Putting names to the murdered young black men in LA she tells the story of one, a cop's son, and gives us more vignettes of others around the same time as his. She also takes us into the detectives' lives who are handed these murders and how they solve them.
I liked this book. While there was a lot of statistics and history of what lead up to the high murder rates of young black men, she puts names to them. They are not statistics only. She shows what the detectives do and how invested they are to find their killers. There were times I cried as she talks about the Tennelle family and tells of funerals and the fears many of the young men have of not living to be 21.
Though a few years old, it is still timely. Well worth the read.
While Dallas has two murders in an accounting firm to deal with, Mavis comes to her about a missing friend who is in her childbirth class. Eva takes on the case to keep Mavis calm and happy.
I liked this story. I liked seeing Eve and Roarke freaked out about Mavis and her impending childbirth. I liked how Eve feels pressured into doing the right things for Mavis but lets Peabody do the actual work. Though dealing with death and kidnapping, I liked the lightheartedness of the impending baby stuff.
Georgia is at her final wedding gown fitting when she spots her fiancé walking down the street with a woman and child. Learning that her fiancé has been less than open with her, she runs back to her childhood home only to learn that her parents are splitting and selling their family vineyard to a competitor. Georgia has a lot to sort out.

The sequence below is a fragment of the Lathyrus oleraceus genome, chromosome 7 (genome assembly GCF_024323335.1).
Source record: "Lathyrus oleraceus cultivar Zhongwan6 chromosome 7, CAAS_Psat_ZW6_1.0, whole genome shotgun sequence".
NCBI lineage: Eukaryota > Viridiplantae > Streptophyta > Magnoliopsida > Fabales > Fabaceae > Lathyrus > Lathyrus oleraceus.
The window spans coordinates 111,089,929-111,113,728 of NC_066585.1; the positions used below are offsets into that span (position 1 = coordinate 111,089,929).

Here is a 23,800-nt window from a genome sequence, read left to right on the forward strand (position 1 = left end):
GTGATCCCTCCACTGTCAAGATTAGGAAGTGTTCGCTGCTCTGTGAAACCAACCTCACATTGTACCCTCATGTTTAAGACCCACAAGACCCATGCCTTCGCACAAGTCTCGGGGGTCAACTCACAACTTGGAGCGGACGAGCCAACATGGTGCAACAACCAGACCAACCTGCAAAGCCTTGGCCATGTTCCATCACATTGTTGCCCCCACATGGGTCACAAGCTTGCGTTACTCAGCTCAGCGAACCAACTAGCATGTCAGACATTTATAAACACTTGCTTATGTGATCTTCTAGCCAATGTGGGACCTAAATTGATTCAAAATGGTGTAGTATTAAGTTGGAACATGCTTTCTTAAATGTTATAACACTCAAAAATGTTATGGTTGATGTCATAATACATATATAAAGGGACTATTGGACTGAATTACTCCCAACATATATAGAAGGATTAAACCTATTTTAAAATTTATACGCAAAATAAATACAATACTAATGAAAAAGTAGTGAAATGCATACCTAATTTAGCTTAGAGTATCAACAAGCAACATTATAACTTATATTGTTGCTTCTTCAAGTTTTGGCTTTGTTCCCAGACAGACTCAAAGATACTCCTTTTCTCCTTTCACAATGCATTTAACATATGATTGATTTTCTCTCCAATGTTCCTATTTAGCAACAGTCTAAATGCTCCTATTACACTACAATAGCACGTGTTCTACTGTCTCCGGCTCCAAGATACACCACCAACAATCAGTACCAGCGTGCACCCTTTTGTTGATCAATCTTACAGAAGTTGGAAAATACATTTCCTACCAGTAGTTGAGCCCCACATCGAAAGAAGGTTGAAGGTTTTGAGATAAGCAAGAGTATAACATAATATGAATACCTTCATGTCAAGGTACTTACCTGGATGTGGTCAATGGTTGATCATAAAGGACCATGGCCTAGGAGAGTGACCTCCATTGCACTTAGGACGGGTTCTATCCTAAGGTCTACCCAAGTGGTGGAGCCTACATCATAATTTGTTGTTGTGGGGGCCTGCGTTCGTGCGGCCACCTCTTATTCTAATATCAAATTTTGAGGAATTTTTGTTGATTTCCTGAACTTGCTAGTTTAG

I enjoyed this book. There are a lot of family secrets that come out when Georgia returns home. Accusations are made and Georgia has to face up to some of them as others in the family have to face up to theirs. It makes for interesting reading as Georgia keeps putting her problems on the back burner to deal with others' problems only to have them force her to face her own problems. She needed their insights.
I liked most of the characters but not all. I wasn't crazy about her fiancé, her brother Bobby, or her mother. They were not warm, fussy people. The ending is what was right for Georgia.
Interesting book on how the government ignored the Constitution to create segregate communities of African-Americans and Caucasians. I learned a lot and much made me angry. He gives the history of how and when this happened and remedies to correct the past. At times I didn't understand but he wrote so that I could understand the concept. He documents everything. I especially liked the FAQ section. Worth reading.
| Hayden is shot by a woman who wants to be his wife. Sophia is his nurse. They are at odds from the beginning on his treatment. He suggests a bet that she will not stay 10 days. And they are off.
I enjoyed this story. Hayden and Sophia are well developed characters. At times they are funny as they fight about his treatment. I am glad that they learned to communicate and tell the truth rather than keep secrets. Both have secrets that weigh them down with guilt. Celia, Hayden's daughter, is a doll. I liked the acceptance both find with the other and within the family.
This is a good set up for the series, Infamous Lords. I look forward to more of the books
Charlene is a writer making a living managing a trailer court. She has an array of tenants that make for a wild ride especially when they start dying. Turns out peoples' pasts are coming back at them.
This book held my interest. The characters are some of the best I've read. They are well defined and you know who they are. The story was good. I wanted to know what secrets were being hidden. I loved Charlene. She thinks she is a mild mannered good woman but, wow, when she needs to defend herself, she can.
I look forward to more of the series.